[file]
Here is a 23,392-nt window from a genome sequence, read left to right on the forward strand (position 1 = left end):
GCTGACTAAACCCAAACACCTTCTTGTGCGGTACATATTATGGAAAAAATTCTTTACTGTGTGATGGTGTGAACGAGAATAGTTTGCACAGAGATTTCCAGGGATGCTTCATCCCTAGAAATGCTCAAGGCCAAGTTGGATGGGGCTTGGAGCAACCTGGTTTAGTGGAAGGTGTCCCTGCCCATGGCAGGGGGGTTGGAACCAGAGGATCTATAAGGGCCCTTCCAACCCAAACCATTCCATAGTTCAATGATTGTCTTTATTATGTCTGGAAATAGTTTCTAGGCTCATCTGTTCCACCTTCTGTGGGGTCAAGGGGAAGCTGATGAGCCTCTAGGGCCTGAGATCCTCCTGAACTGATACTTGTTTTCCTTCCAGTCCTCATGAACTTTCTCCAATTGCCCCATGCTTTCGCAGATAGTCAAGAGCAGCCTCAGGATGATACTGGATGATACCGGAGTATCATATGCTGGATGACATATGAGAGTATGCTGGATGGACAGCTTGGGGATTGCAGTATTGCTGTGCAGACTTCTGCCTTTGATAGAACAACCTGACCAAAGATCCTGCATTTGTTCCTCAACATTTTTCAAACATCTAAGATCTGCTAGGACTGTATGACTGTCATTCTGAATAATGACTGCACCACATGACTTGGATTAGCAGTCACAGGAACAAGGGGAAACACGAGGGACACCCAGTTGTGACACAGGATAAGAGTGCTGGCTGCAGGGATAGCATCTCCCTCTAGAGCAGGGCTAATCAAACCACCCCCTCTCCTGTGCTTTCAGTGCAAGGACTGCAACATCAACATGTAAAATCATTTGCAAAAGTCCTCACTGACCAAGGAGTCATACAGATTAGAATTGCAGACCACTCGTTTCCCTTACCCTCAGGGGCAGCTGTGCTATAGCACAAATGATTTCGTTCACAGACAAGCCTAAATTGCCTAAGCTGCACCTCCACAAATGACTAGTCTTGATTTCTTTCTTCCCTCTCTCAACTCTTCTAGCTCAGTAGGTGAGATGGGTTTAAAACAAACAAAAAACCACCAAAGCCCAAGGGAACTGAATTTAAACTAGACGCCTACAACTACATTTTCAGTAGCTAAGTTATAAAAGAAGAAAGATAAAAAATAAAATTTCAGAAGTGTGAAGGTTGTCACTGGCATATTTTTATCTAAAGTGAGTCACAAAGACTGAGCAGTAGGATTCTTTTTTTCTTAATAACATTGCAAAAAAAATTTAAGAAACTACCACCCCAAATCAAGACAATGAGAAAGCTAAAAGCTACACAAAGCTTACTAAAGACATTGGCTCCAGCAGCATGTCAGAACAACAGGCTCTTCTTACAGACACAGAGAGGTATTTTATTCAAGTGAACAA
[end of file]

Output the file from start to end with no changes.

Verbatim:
Here is a 23,392-nt window from a genome sequence, read left to right on the forward strand (position 1 = left end):
GCTGACTAAACCCAAACACCTTCTTGTGCGGTACATATTATGGAAAAAATTCTTTACTGTGTGATGGTGTGAACGAGAATAGTTTGCACAGAGATTTCCAGGGATGCTTCATCCCTAGAAATGCTCAAGGCCAAGTTGGATGGGGCTTGGAGCAACCTGGTTTAGTGGAAGGTGTCCCTGCCCATGGCAGGGGGGTTGGAACCAGAGGATCTATAAGGGCCCTTCCAACCCAAACCATTCCATAGTTCAATGATTGTCTTTATTATGTCTGGAAATAGTTTCTAGGCTCATCTGTTCCACCTTCTGTGGGGTCAAGGGGAAGCTGATGAGCCTCTAGGGCCTGAGATCCTCCTGAACTGATACTTGTTTTCCTTCCAGTCCTCATGAACTTTCTCCAATTGCCCCATGCTTTCGCAGATAGTCAAGAGCAGCCTCAGGATGATACTGGATGATACCGGAGTATCATATGCTGGATGACATATGAGAGTATGCTGGATGGACAGCTTGGGGATTGCAGTATTGCTGTGCAGACTTCTGCCTTTGATAGAACAACCTGACCAAAGATCCTGCATTTGTTCCTCAACATTTTTCAAACATCTAAGATCTGCTAGGACTGTATGACTGTCATTCTGAATAATGACTGCACCACATGACTTGGATTAGCAGTCACAGGAACAAGGGGAAACACGAGGGACACCCAGTTGTGACACAGGATAAGAGTGCTGGCTGCAGGGATAGCATCTCCCTCTAGAGCAGGGCTAATCAAACCACCCCCTCTCCTGTGCTTTCAGTGCAAGGACTGCAACATCAACATGTAAAATCATTTGCAAAAGTCCTCACTGACCAAGGAGTCATACAGATTAGAATTGCAGACCACTCGTTTCCCTTACCCTCAGGGGCAGCTGTGCTATAGCACAAATGATTTCGTTCACAGACAAGCCTAAATTGCCTAAGCTGCACCTCCACAAATGACTAGTCTTGATTTCTTTCTTCCCTCTCTCAACTCTTCTAGCTCAGTAGGTGAGATGGGTTTAAAACAAACAAAAAACCACCAAAGCCCAAGGGAACTGAATTTAAACTAGACGCCTACAACTACATTTTCAGTAGCTAAGTTATAAAAGAAGAAAGATAAAAAATAAAATTTCAGAAGTGTGAAGGTTGTCACTGGCATATTTTTATCTAAAGTGAGTCACAAAGACTGAGCAGTAGGATTCTTTTTTTCTTAATAACATTGCAAAAAAAATTTAAGAAACTACCACCCCAAATCAAGACAATGAGAAAGCTAAAAGCTACACAAAGCTTACTAAAGACATTGGCTCCAGCAGCATGTCAGAACAACAGGCTCTTCTTACAGACACAGAGAGGTATTTTATTCAAGTGAACAA